NHS Tayside has claimed rates of violence and restraint in its mental health services are not excessive compared with other health boards, after an internal report claimed patients in Dundee had been pinned to the floor for too long and in a dangerous position.

The report examined practices in the city's Carseview Centre, which was the subject of a BBC Scotland expose in July last year. The documentary included allegations by patients of bullying by staff, use of illegal drugs and patients being inappropriately restrained.

A report commissioned by the board of NHS Tayside in response has not been published but was leaked to the BBC which said it revealed that untrained staff at the hospital for patients with mental illnesses had used risky restraint methods , including pinning people face down on the floor. This happened frequently and sometimes for long periods. The report says this kind of physical restraint should only be used once other approaches have failed as it it is one of the most dangerous techniques that staff can deploy.

The acting medical director for NHS Tayside, Professor Peter Stonebridge said the reports findings were being acted on and added that there would be an "unrelenting focus" on improving mental health services.

However he added: "We report our rates of violence and restraint to the Scottish Patient Safety Programme for Mental Health and it is clear that our median rates of violence and restraint do not make us an outlier with other mental health services in Scotland."

He said a steering group was specifically charged with making sure patients with mental health problems received the "least restrictive" care possible. "people have told us about the impact restraint has on their mental wellbeing and we will ensure that their stories drive forward the reductions we are determined to achieve," he said.

"last year the board of NHS Tayside said it would be working closely with mental health services at Carseview and it would act where changes were necessary.

"We are acting on the recommendations in the internal assessment and are determined to make a difference and support our dedicated staff to deliver the best possible mental health services across Tayside."

The report makes 11 recommendations for change. These include developing work with Police Scotland to block the use of illegal substances on wards, and work with the public health services and the Scottish Fire and Rescue Service to reduce unwanted fire alarms and encourage patients to quit smoking.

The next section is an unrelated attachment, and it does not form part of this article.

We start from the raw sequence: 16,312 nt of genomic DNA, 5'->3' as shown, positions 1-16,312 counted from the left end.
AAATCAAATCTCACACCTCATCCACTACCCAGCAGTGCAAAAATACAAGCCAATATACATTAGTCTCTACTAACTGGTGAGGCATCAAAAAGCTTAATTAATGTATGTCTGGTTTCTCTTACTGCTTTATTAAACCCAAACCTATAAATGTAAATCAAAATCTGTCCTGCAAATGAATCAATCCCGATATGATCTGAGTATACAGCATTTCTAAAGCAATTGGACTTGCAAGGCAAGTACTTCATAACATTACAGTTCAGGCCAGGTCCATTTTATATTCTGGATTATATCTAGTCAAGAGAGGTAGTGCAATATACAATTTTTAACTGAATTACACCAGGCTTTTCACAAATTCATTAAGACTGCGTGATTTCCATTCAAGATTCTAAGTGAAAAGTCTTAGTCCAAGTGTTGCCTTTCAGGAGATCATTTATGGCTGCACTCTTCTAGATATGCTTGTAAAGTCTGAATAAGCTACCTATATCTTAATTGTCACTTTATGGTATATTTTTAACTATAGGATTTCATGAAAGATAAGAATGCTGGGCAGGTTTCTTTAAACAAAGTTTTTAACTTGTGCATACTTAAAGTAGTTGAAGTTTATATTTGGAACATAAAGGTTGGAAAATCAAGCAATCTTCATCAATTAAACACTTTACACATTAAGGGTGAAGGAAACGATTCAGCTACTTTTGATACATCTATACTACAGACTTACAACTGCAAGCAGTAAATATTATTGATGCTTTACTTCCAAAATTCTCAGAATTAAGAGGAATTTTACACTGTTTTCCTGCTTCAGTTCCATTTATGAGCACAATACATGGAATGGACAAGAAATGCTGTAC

The report says policies and training should be reviewed to focus on "least restrictive practise" and engage with staff to improve services. Staffing should also be addressed with more effective rotas, productivity and training.

The report also says concerns about leadership could be addressed by staff using whistleblowing policies.

NHS Tayside said these recommendations had been shared with staff and there were currently 50 staff participating in "improvement projects".

The internal report is believed to have said one whistleblower has already accused the centre of "Very serious concerns over leadership, safety and malpractice."

Meanwhile the report's authors looked at a sample of 40 cases and found more than half of the patients it surveyed had been restrained face down, on the floor, for more than half an hour. The BBC claims one restraint was continued for one hour and 45 minutes.

David Fong, who spent a month in the centre after being diagnosed with psychosis six years ago, told the BBC he had often witnessed staff using violent methods of restraint during his time there. "I personally was physically assaulted with the application of intense pain through twisting of arms, wrists and fingers, or a member of staff's knee being dug into my back, had my face rubbed into the floor causing loss of skin from my face, and had verbal abuse screamed at me during restraint," he said. "I could not have been the only patient that these tactics were being used upon."

An NHS spokeswoman said: "Patients, carers and staff would al be asked to help inform changes and improvements to services.

A Mental Welfare Commission spokesperson said the watchdog would not comment on a leaked document, but added: "

“ We ...will clearly state that the misuse of restraint is unacceptable. We support the work being undertaken by the health board and staff to address the concerns raised by the BBC and by patients in relation to restraint. We also await the results of the independent inquiry commissioned by the health board.

“ Being restrained can be frightening, potentially dangerous and undignified. It should be seen as a last resort intervention. It should be used only where there is absolutely no alternative that would reduce an identified, specific risk to the person concerned to an acceptable level."